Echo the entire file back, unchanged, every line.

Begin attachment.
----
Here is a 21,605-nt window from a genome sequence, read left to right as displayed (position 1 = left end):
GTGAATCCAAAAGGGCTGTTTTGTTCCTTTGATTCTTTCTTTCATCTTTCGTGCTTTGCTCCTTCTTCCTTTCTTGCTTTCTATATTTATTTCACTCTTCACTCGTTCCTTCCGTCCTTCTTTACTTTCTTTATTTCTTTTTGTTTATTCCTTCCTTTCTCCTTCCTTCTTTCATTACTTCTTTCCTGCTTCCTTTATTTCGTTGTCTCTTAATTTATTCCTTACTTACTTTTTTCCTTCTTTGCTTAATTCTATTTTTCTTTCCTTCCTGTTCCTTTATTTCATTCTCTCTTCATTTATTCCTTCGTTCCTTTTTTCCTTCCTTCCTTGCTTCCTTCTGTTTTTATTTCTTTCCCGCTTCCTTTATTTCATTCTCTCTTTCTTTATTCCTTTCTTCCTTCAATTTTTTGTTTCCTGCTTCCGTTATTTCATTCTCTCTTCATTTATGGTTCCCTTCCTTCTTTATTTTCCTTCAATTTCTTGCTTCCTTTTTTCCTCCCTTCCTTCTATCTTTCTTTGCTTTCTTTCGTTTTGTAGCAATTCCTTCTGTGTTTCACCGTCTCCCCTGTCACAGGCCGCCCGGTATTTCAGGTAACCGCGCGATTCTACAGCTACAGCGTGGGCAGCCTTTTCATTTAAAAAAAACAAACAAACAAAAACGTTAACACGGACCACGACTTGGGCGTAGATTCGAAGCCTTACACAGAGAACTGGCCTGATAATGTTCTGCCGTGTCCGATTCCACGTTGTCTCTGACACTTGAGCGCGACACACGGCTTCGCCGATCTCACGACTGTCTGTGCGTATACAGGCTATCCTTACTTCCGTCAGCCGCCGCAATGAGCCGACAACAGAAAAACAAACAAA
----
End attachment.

Here is a 21,605-nt window from a genome sequence, read left to right as displayed (position 1 = left end):
GTGAATCCAAAAGGGCTGTTTTGTTCCTTTGATTCTTTCTTTCATCTTTCGTGCTTTGCTCCTTCTTCCTTTCTTGCTTTCTATATTTATTTCACTCTTCACTCGTTCCTTCCGTCCTTCTTTACTTTCTTTATTTCTTTTTGTTTATTCCTTCCTTTCTCCTTCCTTCTTTCATTACTTCTTTCCTGCTTCCTTTATTTCGTTGTCTCTTAATTTATTCCTTACTTACTTTTTTCCTTCTTTGCTTAATTCTATTTTTCTTTCCTTCCTGTTCCTTTATTTCATTCTCTCTTCATTTATTCCTTCGTTCCTTTTTTCCTTCCTTCCTTGCTTCCTTCTGTTTTTATTTCTTTCCCGCTTCCTTTATTTCATTCTCTCTTTCTTTATTCCTTTCTTCCTTCAATTTTTTGTTTCCTGCTTCCGTTATTTCATTCTCTCTTCATTTATGGTTCCCTTCCTTCTTTATTTTCCTTCAATTTCTTGCTTCCTTTTTTCCTCCCTTCCTTCTATCTTTCTTTGCTTTCTTTCGTTTTGTAGCAATTCCTTCTGTGTTTCACCGTCTCCCCTGTCACAGGCCGCCCGGTATTTCAGGTAACCGCGCGATTCTACAGCTACAGCGTGGGCAGCCTTTTCATTTAAAAAAAACAAACAAACAAAAACGTTAACACGGACCACGACTTGGGCGTAGATTCGAAGCCTTACACAGAGAACTGGCCTGATAATGTTCTGCCGTGTCCGATTCCACGTTGTCTCTGACACTTGAGCGCGACACACGGCTTCGCCGATCTCACGACTGTCTGTGCGTATACAGGCTATCCTTACTTCCGTCAGCCGCCGCAATGAGCCGACAACAGAAAAACAAACAAA